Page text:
Shamima, 39; Md Alam, 43 (Delhi)
Displaced in the shakurbasti demolition
For the past one week, Shamima and Alam have been staying inside a makeshift tent. On December 12, their hutment was among the 500 bulldozed by the Railways in Shakurbasti in Delhi, leaving hundreds of families homeless and sparking off a controversy following the death of a child.
The couple say this is not the first time they have been uprooted from Shakurbasti, an “illegal” colony of 1,200 shanties in northwest Delhi that sits on land owned by the Railways. “The ministry demolished our homes twice earlier, the last time in 2008. But we settled here again. We will never move from Shakurbasti,” says Alam, a rickshaw-puller who moved to the national capital from Darbhanga, Bihar, over 20 years ago.
So when the demolition team arrived the cold December day, too, they knew exactly the handful of things they would need to settle back down, probably at the same place:
“Bachcha le jayenge aur ka?” says a bemused Shamima, a mother of eight children — the youngest is 3, the oldest 19 — when asked what they carried with them.
“We gathered our children and ran away when we heard the sound of the bulldozers and people shouting. We will take our eight children and settle wherever we are granted a little bit of land to set up our jhuggi,” she says. Government officials have been visiting and advising Shakurbasti residents to lie low for a few months till winter dissolves and till they come up with a new place to relocate the shanties.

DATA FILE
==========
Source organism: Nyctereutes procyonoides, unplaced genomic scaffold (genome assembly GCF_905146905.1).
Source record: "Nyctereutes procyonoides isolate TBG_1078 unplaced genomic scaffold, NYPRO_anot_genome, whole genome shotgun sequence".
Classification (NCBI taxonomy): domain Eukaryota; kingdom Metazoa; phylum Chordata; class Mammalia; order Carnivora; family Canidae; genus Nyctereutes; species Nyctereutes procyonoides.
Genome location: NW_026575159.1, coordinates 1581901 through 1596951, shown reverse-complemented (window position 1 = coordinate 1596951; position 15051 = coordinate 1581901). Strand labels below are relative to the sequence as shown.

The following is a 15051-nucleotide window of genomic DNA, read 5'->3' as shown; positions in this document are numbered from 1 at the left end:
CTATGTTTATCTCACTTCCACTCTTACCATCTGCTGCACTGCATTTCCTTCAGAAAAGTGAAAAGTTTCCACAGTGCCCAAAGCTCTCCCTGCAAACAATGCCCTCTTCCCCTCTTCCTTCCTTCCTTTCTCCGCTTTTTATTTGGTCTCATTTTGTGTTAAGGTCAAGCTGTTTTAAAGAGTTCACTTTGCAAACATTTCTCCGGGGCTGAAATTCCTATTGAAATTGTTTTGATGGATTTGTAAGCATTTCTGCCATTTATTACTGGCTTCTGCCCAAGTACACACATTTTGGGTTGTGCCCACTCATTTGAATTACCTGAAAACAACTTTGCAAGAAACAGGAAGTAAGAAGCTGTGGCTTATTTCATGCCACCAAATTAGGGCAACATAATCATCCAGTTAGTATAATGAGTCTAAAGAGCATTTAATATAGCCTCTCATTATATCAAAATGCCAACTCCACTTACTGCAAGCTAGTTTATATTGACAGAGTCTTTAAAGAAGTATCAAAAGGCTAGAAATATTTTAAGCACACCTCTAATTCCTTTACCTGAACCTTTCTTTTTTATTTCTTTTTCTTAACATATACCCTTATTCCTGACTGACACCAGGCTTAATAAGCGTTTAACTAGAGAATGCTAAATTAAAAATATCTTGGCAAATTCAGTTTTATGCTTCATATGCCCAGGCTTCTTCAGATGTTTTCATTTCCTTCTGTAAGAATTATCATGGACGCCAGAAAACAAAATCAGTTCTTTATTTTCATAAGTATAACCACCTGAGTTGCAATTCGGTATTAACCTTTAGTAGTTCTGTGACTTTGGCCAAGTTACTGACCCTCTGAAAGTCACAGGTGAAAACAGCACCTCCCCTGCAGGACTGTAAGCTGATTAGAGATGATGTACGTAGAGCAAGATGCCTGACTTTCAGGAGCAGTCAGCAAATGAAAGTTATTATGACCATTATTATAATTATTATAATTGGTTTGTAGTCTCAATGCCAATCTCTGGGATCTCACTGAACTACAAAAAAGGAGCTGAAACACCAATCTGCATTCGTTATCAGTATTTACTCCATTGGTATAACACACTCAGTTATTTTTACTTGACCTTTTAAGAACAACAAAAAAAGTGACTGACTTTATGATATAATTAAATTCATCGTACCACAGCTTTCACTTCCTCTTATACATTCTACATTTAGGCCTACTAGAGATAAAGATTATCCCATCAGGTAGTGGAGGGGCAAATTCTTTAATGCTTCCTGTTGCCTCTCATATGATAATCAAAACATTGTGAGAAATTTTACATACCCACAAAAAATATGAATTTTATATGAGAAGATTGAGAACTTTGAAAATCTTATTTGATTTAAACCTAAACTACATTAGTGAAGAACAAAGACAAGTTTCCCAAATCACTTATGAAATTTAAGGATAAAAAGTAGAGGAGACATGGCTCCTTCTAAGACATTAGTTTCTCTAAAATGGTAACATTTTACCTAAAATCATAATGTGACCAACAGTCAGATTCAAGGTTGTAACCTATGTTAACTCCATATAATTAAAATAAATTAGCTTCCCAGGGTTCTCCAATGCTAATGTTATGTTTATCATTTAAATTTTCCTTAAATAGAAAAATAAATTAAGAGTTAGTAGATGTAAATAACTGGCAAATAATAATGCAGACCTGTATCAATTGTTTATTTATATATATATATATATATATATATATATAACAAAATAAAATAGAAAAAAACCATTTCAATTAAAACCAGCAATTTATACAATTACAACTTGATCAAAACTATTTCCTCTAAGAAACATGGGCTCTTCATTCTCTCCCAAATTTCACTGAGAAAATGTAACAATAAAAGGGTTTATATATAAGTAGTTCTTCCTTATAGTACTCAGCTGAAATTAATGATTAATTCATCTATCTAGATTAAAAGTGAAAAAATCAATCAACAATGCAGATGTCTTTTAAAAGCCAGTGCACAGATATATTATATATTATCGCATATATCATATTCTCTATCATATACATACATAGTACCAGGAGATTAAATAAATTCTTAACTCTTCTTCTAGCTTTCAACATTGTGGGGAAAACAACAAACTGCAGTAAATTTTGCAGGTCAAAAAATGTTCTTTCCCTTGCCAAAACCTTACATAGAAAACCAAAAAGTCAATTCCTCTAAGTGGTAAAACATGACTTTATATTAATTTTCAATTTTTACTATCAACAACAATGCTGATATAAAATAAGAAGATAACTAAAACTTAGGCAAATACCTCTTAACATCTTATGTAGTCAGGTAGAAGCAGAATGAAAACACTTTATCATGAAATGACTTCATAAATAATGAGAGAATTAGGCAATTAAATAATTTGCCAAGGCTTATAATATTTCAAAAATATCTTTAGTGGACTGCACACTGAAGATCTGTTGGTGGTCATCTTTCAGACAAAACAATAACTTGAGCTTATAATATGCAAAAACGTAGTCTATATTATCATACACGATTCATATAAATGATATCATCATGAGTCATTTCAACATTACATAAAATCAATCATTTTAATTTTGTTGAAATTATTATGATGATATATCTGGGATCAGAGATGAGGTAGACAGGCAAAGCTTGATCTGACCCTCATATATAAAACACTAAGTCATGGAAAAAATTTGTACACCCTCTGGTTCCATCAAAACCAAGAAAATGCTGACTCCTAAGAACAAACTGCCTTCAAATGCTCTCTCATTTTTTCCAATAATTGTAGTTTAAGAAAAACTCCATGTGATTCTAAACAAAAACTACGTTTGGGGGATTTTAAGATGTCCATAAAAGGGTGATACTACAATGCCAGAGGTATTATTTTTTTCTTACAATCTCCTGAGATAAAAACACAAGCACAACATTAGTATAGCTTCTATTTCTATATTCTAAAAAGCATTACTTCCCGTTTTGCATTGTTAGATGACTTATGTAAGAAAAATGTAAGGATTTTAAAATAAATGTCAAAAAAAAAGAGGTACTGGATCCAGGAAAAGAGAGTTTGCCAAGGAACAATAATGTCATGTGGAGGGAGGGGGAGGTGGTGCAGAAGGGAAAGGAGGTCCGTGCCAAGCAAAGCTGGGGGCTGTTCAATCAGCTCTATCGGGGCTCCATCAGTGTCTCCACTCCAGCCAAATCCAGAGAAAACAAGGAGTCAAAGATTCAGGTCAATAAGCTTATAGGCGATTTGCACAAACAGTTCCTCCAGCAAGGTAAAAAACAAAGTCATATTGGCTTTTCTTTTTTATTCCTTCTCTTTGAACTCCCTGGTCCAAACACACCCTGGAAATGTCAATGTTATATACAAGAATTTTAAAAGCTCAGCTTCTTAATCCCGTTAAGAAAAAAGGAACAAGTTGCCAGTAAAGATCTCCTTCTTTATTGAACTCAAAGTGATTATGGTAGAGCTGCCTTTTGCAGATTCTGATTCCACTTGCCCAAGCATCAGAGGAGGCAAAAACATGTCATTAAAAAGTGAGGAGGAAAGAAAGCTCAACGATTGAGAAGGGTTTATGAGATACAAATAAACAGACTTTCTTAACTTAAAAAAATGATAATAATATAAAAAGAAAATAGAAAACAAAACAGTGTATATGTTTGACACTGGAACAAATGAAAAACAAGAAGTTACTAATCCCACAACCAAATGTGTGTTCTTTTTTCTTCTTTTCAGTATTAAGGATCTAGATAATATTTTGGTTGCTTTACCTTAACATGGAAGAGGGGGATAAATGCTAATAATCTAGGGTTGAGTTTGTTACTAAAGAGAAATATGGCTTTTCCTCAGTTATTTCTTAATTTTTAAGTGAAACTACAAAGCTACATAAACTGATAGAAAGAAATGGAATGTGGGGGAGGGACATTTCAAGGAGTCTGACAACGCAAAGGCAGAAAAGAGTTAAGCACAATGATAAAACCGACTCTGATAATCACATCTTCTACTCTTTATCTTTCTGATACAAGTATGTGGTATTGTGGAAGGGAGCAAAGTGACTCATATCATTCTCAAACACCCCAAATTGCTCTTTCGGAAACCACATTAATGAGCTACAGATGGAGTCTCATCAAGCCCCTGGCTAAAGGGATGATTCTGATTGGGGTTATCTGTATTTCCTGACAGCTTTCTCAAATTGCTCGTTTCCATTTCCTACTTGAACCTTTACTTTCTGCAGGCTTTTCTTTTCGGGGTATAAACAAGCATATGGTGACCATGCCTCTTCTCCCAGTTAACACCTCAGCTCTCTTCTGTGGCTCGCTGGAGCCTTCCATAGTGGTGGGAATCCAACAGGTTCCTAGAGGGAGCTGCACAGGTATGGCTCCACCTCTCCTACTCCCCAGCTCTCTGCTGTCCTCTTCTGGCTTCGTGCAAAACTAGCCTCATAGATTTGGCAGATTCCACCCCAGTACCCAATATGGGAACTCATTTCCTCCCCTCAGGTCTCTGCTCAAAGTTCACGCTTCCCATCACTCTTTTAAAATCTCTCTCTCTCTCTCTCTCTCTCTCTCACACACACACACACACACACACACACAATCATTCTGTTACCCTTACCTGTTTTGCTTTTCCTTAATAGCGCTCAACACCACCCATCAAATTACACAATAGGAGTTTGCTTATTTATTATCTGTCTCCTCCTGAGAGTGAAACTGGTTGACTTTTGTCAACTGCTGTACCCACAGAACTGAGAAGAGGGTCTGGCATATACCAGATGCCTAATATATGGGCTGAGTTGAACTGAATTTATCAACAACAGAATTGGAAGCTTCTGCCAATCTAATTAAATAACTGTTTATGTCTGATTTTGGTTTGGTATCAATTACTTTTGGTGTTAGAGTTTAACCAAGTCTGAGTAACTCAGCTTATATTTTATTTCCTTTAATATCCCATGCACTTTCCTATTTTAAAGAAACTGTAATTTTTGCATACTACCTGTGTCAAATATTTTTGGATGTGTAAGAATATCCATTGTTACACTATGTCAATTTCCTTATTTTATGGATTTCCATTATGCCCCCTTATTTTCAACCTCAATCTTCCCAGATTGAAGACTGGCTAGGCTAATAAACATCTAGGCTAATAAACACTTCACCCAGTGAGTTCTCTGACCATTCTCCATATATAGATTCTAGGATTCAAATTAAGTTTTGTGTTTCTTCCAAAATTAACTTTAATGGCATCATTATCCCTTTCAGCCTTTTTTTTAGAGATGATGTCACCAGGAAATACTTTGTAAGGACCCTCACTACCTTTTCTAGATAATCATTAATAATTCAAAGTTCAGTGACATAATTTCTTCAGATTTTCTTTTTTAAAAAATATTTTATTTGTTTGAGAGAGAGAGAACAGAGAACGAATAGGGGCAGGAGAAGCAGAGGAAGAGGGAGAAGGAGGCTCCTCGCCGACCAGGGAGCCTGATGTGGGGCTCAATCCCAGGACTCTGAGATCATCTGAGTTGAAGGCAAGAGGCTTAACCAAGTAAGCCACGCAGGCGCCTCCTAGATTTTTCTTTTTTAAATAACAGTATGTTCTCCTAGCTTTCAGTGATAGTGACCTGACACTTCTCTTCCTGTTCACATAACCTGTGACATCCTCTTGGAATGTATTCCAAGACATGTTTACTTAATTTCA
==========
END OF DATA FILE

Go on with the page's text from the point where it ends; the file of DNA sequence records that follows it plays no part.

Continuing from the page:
The cycle rickshaw
“That is my rozgaar (source of income),” says Alam, pointing to a blue cycle rickshaw tied to a tree a few feet away from their tarpaulin tent. “Wherever I go from here, I will take my rickshaw and licence,” he says. Alam earns between Rs 200 and 400 a day, depending on his “naseeb (luck)”.
Utensils and clothes
“We need to cook and eat. So we took with us the few utensils we have,” says Shamima, as she lights some plastic and wood to use as fuel for cooking a simple meal of rice and daal.
They have two pairs of clothes each for all the members of the family. “Each of us was wearing a pair already, the other we just stuffed in a bag,” she adds.
Of their eight children, 12-year-old Roshni and 10-year-old Khurshida go to the nearby Sarvodya Kendra school “and are passionate about studying”, says Shamima. “I never forget to carry my children’s school books and papers. I want them to continue studying,” she says. The eldest son works as an electrician while the others “are too small or naughty”.
The couple keep their ration cards and Aadhar cards carefully wrapped in a creased bread packet. They need the papers even to get the blankets, food and tarpaulin sheets being distributed to those displaced by the demolition.
Besides, says Alam, the identity proofs come handy when “we are branded illegal Bangladeshi immigrants”. “We have all the required cards. The local politicians got them made for us. Wherever we go from here, we will be asked for our cards. Pehchaan hi sab kuchh hai (Identity is everything).”